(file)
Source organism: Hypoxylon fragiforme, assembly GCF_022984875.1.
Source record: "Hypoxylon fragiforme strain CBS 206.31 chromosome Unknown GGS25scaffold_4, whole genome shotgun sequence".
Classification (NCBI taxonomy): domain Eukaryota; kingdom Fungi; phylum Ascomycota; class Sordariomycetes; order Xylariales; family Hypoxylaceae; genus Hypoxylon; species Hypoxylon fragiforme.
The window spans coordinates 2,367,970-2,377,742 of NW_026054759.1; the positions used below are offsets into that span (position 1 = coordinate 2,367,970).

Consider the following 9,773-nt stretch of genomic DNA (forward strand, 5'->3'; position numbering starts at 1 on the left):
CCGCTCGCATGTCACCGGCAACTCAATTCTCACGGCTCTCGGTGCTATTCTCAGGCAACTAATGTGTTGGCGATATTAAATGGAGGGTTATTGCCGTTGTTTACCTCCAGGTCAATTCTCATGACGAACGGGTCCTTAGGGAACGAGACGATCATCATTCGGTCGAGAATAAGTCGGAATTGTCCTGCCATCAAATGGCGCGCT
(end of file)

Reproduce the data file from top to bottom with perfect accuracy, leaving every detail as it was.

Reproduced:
Source organism: Hypoxylon fragiforme, assembly GCF_022984875.1.
Source record: "Hypoxylon fragiforme strain CBS 206.31 chromosome Unknown GGS25scaffold_4, whole genome shotgun sequence".
Classification (NCBI taxonomy): domain Eukaryota; kingdom Fungi; phylum Ascomycota; class Sordariomycetes; order Xylariales; family Hypoxylaceae; genus Hypoxylon; species Hypoxylon fragiforme.
The window spans coordinates 2,367,970-2,377,742 of NW_026054759.1; the positions used below are offsets into that span (position 1 = coordinate 2,367,970).

Consider the following 9,773-nt stretch of genomic DNA (forward strand, 5'->3'; position numbering starts at 1 on the left):
CCGCTCGCATGTCACCGGCAACTCAATTCTCACGGCTCTCGGTGCTATTCTCAGGCAACTAATGTGTTGGCGATATTAAATGGAGGGTTATTGCCGTTGTTTACCTCCAGGTCAATTCTCATGACGAACGGGTCCTTAGGGAACGAGACGATCATCATTCGGTCGAGAATAAGTCGGAATTGTCCTGCCATCAAATGGCGCGCT